Captain Lord Suffield
Late Coldstream Guards
by John Harbord-Hamond
formerly Coldstream Guards
Charles Harbord-Hamond was born on 3rd December, 1953 in Krefeld Military Hospital where his father was stationed. His early years were spent between such postings in Germany and England, living at Chobham and Camberley and enjoying access to the grounds of Sandhurst and the surrounding training areas that would be unthinkable today. He was educated at Scaitcliffe School before going on to Eton where he became an extremely able rower, gaining his Upper Boats choices, while also developing a lifelong interest in history and music of all types, particularly classical and blues.
After passing out from Mons as a Junior Under Officer, he was commissioned into the Coldstream Guards in August 1972, following in his father’s footsteps and many of his Gibbs relations on his mother’s side. He joined the 1st Battalion, stationed in Londonderry, in the immediate aftermath of Operation MOTORMAN which had regained the ‘no go’ areas of the Creggan and Bogside estates. In the words of the official history, patrolling the streets was ‘dangerous and unpleasant’ or, as his commanding officer put it, these were ‘quite testing operational conditions’ in which Charles showed himself to be a ‘high grade, capable and cool young officer’. Rather different conditions awaited the Battalion’s next posting in Berlin in 1975, which was, of course, then still a divided city. Apart from guarding Rudolf Hess in the nearby Spandau Prison, the restrictions on movement offered little opportunity for more conventional military activities, so more time was devoted to training, as well as more enjoyable social pursuits. After completing the anti-tank officer course in England, Charles took over the anti-tank platoon, as his father had done, in time for the Battalion’s return to Northern Ireland, this time based in West Belfast under the command of his mother’s first cousin, Lt-Col Peter Gibbs. He recalled the time spent with this platoon as being some of the best fun he ever had.
The Battalion returned to Chelsea in March 1976 and, in June, Charles was chosen to command an escort of five Guardsmen, one from each regiment, to accompany the loan of one of the original copies of Magna Carta to the United States, to whom it was presented in a ceremony in the Capitol Rotunda as part of the bicentennial celebrations of the Declaration of Independence. A year later, Charles left his Battalion after being selected and approved to be Temporary Equerry to Her Majesty the Queen, a post which was combined with being Assistant Regimental Adjutant and Recruiting Officer at Regimental Headquarters and included a prominent appearance on unfamiliar horseback in the 1979 Queen’s Birthday Parade. Having had his short service commission extended on several occasions, when this appointment came to an end in August 1979, he decided not to become a regular soldier despite, in the words of one of his commanding officers, ‘having proved himself to be one of the best young officers in the Guards Division’.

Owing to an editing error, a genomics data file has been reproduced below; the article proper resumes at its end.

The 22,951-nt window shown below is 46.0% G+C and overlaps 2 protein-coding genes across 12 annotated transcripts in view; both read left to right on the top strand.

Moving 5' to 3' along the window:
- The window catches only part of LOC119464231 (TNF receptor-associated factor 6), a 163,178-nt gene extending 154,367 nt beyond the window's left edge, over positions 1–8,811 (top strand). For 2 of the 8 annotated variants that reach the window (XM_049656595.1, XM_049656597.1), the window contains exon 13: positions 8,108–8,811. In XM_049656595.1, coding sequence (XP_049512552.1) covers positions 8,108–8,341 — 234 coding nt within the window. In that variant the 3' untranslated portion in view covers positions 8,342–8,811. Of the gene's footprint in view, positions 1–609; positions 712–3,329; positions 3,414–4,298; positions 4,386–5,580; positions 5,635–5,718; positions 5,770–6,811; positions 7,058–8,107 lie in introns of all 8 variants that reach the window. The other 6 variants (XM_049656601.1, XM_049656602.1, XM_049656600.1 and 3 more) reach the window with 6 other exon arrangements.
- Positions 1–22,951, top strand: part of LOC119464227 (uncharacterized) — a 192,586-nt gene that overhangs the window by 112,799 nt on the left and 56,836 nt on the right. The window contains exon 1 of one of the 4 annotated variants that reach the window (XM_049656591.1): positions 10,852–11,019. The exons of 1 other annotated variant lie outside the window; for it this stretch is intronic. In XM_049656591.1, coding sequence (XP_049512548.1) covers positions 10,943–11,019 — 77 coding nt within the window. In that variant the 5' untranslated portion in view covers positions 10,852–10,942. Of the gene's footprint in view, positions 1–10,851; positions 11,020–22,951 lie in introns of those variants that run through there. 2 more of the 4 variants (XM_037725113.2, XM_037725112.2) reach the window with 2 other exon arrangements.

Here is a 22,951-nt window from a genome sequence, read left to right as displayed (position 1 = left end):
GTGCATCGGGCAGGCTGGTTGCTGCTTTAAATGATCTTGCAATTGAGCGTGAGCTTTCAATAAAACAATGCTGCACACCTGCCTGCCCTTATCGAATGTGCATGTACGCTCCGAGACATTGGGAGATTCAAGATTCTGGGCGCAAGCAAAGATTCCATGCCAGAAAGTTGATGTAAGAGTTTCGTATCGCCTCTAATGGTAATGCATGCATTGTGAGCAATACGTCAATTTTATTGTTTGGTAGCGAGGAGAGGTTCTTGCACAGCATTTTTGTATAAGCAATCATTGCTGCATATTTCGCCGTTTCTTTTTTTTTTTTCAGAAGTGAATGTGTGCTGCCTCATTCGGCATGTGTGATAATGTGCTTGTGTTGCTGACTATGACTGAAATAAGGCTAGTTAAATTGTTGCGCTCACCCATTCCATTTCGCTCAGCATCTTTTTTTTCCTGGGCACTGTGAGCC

His chosen career was in the insurance world where he worked as a broker in political and credit risk, rising swiftly to head his division. In 1985, he moved over to the underwriting side of Lloyd’s and, over the next fifteen years, he built up, with others, the largest Members’ Agency in Lloyd’s. These were difficult times in Lloyd’s but Charles’s reputation for honesty, integrity and sound business sense attracted great loyalty. He anticipated the reduction in the numbers of individuals who would be prepared to risk unlimited liability and created a corporate investment vehicle that allowed individual Names and outside investors to underwrite at Lloyd’s with limited liability. This venture nearly foundered in the aftermath of the World Trade Center attacks but his calm and strong leadership, identified in his Army career, navigated the business through the rocks into more profitable waters. It was the successor to this business that Charles was managing when he became ill.
After his father left the Army in 1963, the family had moved back to Norfolk and, in between boarding schools, Charles began his long attachment to that county, enjoying the traditional pursuits of shooting and sailing. Thanks to the generosity of two daughters of the 6th Lord Suffield, in 1987, he was left a house and some acres in the grounds of the former Harbord family estate at Gunton, the bulk of which was in the process of being rescued from a state of some dereliction by the architect, Kit Martin. Charles was an integral part of its transformation into one of the most idyllic parts of Norfolk.
Charles, who succeeded to the title on the death of his father in 2011, died on 15th January, 2016 after a courageous battle with motor neurone disease. He is survived by his second wife, three step-children and two daughters.